Transgenomic Metabolic Interactions in a Mouse Disease Model: Interactions ofTrichinellaspiralisInfection with DietaryLactobacillusparacaseiSupplementation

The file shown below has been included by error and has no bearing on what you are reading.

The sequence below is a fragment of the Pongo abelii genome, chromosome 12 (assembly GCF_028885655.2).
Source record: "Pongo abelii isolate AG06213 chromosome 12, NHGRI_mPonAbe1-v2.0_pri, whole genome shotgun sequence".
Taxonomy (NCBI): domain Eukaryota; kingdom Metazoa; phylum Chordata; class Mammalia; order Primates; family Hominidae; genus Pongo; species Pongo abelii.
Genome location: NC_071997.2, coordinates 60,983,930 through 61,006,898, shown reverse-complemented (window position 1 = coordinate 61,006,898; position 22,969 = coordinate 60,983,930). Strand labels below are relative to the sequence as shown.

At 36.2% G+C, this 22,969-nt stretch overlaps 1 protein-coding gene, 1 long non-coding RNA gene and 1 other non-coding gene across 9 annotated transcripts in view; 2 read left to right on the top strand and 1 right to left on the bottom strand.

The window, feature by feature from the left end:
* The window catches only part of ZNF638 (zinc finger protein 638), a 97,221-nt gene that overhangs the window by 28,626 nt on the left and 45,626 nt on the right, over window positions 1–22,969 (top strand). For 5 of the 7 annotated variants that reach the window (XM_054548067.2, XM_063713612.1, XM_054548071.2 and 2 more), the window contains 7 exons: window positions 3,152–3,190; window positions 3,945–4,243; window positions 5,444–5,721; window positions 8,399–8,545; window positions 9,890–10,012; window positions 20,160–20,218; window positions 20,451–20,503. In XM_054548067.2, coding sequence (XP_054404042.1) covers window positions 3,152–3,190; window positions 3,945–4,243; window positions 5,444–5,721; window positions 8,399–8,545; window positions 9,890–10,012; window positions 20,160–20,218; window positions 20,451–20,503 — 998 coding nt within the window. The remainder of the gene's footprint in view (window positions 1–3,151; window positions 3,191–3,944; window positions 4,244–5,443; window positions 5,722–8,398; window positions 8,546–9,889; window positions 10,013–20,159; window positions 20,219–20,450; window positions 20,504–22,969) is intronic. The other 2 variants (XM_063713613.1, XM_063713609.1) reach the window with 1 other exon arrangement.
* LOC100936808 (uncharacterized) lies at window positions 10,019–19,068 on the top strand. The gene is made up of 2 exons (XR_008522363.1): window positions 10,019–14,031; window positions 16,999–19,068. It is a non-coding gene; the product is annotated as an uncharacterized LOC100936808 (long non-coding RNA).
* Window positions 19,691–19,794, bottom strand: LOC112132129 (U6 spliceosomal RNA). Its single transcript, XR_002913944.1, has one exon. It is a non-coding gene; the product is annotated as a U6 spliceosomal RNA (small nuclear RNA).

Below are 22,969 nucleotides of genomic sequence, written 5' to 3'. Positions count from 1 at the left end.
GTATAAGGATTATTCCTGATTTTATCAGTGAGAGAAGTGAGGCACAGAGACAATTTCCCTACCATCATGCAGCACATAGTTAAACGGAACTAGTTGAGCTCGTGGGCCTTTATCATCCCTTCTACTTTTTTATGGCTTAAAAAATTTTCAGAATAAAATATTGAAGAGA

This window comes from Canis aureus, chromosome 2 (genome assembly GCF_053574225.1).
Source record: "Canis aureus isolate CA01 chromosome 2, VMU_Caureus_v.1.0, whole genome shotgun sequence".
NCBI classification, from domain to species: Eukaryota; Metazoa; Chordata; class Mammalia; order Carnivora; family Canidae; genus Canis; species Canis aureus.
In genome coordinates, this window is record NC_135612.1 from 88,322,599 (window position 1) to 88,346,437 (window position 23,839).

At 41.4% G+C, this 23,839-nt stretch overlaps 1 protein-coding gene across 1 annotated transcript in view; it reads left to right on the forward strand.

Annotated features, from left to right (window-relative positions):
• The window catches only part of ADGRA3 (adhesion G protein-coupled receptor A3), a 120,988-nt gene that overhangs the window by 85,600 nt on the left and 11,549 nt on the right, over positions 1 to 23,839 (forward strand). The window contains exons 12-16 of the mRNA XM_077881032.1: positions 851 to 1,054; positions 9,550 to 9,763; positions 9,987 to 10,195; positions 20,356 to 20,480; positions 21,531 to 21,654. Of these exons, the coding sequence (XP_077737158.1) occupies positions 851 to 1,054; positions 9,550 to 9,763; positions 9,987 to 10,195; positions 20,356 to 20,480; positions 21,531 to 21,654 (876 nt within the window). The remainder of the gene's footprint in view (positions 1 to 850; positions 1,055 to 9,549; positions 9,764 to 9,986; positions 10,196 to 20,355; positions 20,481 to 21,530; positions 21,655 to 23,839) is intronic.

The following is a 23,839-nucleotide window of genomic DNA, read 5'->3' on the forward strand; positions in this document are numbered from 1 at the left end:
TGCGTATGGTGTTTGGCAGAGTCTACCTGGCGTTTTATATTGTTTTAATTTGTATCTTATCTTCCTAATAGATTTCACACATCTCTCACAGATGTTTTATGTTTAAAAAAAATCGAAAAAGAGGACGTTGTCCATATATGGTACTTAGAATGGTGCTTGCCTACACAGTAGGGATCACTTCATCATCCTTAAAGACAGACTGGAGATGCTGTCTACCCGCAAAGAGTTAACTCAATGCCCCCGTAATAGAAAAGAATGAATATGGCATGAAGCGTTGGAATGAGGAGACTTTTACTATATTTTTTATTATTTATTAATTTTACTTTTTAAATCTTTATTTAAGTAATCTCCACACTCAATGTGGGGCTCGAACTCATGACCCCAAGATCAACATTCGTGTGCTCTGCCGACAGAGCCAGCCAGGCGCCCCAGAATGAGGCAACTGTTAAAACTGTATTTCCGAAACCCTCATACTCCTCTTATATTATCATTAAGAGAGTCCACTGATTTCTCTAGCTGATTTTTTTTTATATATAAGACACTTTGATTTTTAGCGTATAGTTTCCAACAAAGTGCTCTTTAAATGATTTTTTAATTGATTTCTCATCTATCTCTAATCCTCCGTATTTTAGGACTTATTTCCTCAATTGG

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Irritable Bowel Syndrome (IBS) is a common multifactorial intestinal disorder for which the aetiology remains largely undefined. Here, we have used a Trichinella spiralis (T. spiralis)-induced model of post-infective IBS, and the effects of probiotic bacteria on gut dysfunction have been investigated using a metabonomic strategy. A total of 44 mice were divided into four groups: an uninfected control group and three T. spiralis-infected groups, one as infected control and the two other groups subsequently treated with either Lactobacillus paracasei (L. paracasei) NCC2461 in spent culture medium (SCM) or with L. paracasei-free SCM. Plasma, jejunal wall and longitudinal myenteric muscle samples were collected at day 21 post-infection. An NMR-based metabonomic approach characterized that the plasma metabolic profile of T. spiralis-infected mice showed an increased energy metabolism (lactate, citrate, alanine), fat mobilization (acetoacetate, 3-D-hydroxybutyrate, lipoproteins) and a disruption of amino acid metabolism due to increased protein breakdown, which were related to the intestinal hypercontractility. Increased levels of taurine, creatine and glycerophosphorylcholine in the jejunal muscles were associated with the muscular hypertrophy and disrupted jejunal functions. L. paracasei treatment normalized the muscular activity and the disturbed energy metabolism as evidenced by decreased glycogenesis and elevated lipid breakdown in comparison with untreated T. spiralis-infected mice. Changes in the levels of plasma metabolites (glutamine, lysine, methionine) that might relate to a modulation of immunological responses were also observed in the presence of the probiotic treatment. The work presented here suggests that probiotics may be beneficial in patients with IBS.
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